When I was 19, I started working for the California Conservation Corps. One of our responsibilities was to serve meals to the firefighters and prisoners as they fought the major fires. This is where I met “Bill” who was an inmate imprisoned up in Yreka, California. Bill and I wrote letters back and forth for months, and when he was released, we moved in together. We were later married and had 2 children.                                    

       At this time, I was drinking heavily and smoking pot. For years, I had used every drug I could get my hands on. But little did I know that Bill was using IV cocaine and speed. And it didn’t take much to convert me into an IV drug user. I would spend the next 6 ½ years with a needle in my arm. I had 4 near-death experiences when I overdosed, twice by the needle and twice when I was smoking crack. Needless to say, I lost all interest in working, taking care of my 2 kids, my husband, my apartment– and myself. We ended up living in a tent, because we had lost everything. The only important thing now was using. I ended up sharing needles with people who later died from AIDS. Over time, my veins were so scarred from injecting myself, I started shooting in my hands and feet. On several occasions, I even had another stoned addict shoot drugs into my neck veins. This could have meant sudden death with even the slightest mistake. The interesting thing is, throughout this horrible time, I wasn’t having fun at all – I was just trying to deaden my pain. Bill and I divorced after 8 ½ years of marriage. We had tried to get sober together, but by that time, we didn’t know who each other was without the drugs. After a 6-month attempt at sobriety, I left my family and headed straight for the streets so I could continue in my addiction.

       I harbored guilt for this for years afterwards, because I helped to destroy that marriage and I abandoned my children, just as I had been abandoned as a child. I wasn’t able to see them again for a very long time. I never imagined that I would end up living on the street for 2 years. I was that proverbial “bag lady” you often see on the street. I lived in a predominantly black neighborhood when I was homeless, and I would go up into the projects at night for drugs – which is something even the locals wouldn’t do because it was so dangerous. I occasionally scoured garbage cans for food, but I usually just sold my body so I could survive and keep up my drug habit.                                                                  

       I certainly had a death wish. Twice, guns were pulled on me, and once I told the guy “Shoot me and put me out of my misery”. I tried to commit suicide on several occasions, but I couldn’t even succeed at that. I was miraculously spared from death on so many occasions.  It’s funny – when you’re “out there” – you just don’t realize how “out there” you really are until you get your life back.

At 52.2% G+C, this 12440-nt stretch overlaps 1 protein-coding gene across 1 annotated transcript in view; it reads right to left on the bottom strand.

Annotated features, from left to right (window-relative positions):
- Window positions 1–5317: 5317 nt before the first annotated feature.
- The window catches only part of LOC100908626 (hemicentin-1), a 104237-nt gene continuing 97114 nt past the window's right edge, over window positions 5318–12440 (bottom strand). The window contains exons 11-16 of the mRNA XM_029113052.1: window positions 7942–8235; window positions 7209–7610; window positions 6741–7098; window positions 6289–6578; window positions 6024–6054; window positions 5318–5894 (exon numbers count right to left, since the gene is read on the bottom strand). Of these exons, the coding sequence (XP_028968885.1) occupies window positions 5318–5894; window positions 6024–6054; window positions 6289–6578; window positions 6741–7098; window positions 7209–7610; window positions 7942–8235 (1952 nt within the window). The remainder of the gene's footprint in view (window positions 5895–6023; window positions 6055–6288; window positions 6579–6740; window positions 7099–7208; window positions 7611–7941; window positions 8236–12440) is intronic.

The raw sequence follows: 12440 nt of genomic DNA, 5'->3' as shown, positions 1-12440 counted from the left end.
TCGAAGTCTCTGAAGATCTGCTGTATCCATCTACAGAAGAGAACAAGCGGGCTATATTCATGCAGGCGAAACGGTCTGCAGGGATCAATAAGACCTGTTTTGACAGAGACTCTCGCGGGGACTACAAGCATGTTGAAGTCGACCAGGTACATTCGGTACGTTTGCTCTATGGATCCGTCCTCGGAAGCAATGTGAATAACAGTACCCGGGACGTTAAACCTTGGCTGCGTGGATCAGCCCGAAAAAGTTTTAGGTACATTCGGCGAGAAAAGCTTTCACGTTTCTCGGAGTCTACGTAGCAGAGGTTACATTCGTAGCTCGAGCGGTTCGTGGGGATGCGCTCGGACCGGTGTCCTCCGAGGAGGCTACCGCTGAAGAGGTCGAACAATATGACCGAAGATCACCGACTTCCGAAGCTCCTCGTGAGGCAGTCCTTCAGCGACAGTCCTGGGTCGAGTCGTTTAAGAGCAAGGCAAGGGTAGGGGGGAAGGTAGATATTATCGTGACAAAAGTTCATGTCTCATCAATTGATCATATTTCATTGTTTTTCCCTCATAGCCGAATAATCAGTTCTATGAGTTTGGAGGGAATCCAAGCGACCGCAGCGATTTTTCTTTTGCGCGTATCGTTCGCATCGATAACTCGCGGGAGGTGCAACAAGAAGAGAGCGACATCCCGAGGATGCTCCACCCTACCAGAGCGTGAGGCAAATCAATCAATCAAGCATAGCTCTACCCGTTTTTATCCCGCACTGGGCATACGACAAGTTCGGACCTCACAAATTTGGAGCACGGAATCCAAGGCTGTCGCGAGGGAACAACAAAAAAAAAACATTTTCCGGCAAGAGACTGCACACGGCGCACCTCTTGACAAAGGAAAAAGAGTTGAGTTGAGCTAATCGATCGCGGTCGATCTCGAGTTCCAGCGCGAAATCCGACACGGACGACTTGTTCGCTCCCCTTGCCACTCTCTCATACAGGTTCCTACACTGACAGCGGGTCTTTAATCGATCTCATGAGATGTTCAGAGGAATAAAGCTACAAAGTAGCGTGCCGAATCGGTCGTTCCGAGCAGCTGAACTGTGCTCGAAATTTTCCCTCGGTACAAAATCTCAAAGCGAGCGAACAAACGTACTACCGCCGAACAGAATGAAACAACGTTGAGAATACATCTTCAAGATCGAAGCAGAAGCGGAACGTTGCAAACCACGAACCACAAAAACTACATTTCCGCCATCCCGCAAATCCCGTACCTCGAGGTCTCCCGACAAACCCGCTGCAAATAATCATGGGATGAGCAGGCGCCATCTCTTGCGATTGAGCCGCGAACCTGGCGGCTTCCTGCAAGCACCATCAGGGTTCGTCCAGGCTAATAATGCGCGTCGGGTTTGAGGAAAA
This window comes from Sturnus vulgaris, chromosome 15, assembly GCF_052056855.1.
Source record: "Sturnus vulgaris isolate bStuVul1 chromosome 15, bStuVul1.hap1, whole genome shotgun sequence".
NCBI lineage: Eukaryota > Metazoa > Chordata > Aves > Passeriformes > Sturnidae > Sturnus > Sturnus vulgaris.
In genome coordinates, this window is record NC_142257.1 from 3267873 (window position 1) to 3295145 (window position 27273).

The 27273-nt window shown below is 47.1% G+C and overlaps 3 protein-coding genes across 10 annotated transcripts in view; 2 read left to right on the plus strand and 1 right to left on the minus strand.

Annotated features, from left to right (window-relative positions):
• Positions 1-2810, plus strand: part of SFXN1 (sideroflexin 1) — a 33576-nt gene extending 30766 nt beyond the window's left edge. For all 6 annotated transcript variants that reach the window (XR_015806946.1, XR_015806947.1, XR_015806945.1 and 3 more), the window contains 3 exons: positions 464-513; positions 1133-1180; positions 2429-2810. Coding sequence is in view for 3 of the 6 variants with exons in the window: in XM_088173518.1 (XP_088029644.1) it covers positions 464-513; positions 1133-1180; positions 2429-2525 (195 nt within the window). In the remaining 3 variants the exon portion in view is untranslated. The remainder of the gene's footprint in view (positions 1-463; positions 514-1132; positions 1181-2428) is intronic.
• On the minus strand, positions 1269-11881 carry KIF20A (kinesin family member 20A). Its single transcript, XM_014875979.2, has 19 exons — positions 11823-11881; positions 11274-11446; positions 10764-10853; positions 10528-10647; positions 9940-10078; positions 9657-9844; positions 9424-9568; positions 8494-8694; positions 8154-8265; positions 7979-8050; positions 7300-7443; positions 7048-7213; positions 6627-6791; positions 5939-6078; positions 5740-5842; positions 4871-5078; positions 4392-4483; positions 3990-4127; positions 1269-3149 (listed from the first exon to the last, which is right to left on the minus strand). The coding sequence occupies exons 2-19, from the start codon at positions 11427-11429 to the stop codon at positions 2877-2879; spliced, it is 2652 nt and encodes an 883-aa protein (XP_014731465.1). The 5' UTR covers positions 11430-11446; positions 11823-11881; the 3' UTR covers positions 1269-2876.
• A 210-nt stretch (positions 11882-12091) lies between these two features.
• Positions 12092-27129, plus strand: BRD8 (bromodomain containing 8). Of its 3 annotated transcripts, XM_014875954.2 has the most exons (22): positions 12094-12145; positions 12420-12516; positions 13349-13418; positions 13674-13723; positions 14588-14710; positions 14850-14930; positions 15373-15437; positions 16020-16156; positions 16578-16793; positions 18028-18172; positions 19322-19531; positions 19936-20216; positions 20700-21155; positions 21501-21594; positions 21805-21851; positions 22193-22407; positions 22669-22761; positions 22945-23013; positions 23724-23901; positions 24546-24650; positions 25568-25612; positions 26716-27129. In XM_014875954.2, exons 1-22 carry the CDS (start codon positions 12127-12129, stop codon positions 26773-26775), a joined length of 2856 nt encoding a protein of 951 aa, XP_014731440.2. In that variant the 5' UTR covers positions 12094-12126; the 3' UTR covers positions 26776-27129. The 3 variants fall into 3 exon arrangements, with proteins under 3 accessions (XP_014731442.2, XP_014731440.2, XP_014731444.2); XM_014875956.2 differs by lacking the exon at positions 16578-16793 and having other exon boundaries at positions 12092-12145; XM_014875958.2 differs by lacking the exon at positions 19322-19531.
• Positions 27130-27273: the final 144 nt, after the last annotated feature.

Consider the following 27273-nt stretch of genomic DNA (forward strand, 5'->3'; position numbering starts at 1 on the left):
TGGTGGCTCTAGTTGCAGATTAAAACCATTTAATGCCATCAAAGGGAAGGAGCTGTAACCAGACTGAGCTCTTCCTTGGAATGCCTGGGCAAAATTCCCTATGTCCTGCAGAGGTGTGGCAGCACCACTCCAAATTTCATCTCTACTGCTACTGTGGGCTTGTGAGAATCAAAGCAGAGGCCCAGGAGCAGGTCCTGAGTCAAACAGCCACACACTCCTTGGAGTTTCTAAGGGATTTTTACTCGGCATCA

I had been arrested 13 times by the time I was 29. One morning, I was unlawfully on Fort Ord Army Base in Seaside, California, when 6 military police cars and the City of Seaside Police Sergeant pulled up to the front of the house I was in and came busting at the door. I didn’t know it then, but this was to be the very last time I would ever use cocaine. I’m 5’8” tall, and when I was arrested, I weighed in at 117 pounds. I didn’t even realize how sick I had become.                                              

       Because of my lengthy record, and multiple recent crimes and arrests, I was sent to prison. At the time, I thought this was the end of my life. However, I realized I was at a critical crossroad in my life. I needed to either fully choose life, or fully choose death. I just couldn’t live like this any longer. I am abundantly grateful now that I chose life.                      

       I was sent to a Southern California women’s prison. I was placed in the “receiving unit” before being released to the General Population. I knew some of the women there already; I had run on the streets with them. It’s organized so that 2 inmates are placed in a cell that’s roughly 6 feet by 10 feet. We were on lockdown 23 hours a day for 6 weeks, so there was absolutely no privacy. Very few inmates in receiving are allowed out of their cells to work.                                                                               

       But GOD had a plan for me. My cellmate worked in the kitchen, which gave me the time I needed to be alone. God was about to do another miracle in my life. While I was alone in my cell, I finished a book called “Devils Driver”. The story was about Al Capone’s chauffer, the big mafia guy in the 40’s. This man had killed many people and landed in prison. He found hope in that dark prison, and his life changed so much, he began to help other prisoners.                                                                

       I didn’t know I was at a major turning point in my life. I wasn’t even looking for God. All I knew was that I wanted to die. My whole life up to this point was useless and the pain was unbearable. I was 29 years old and had nothing but misery and a pathway of destruction to show for it.     

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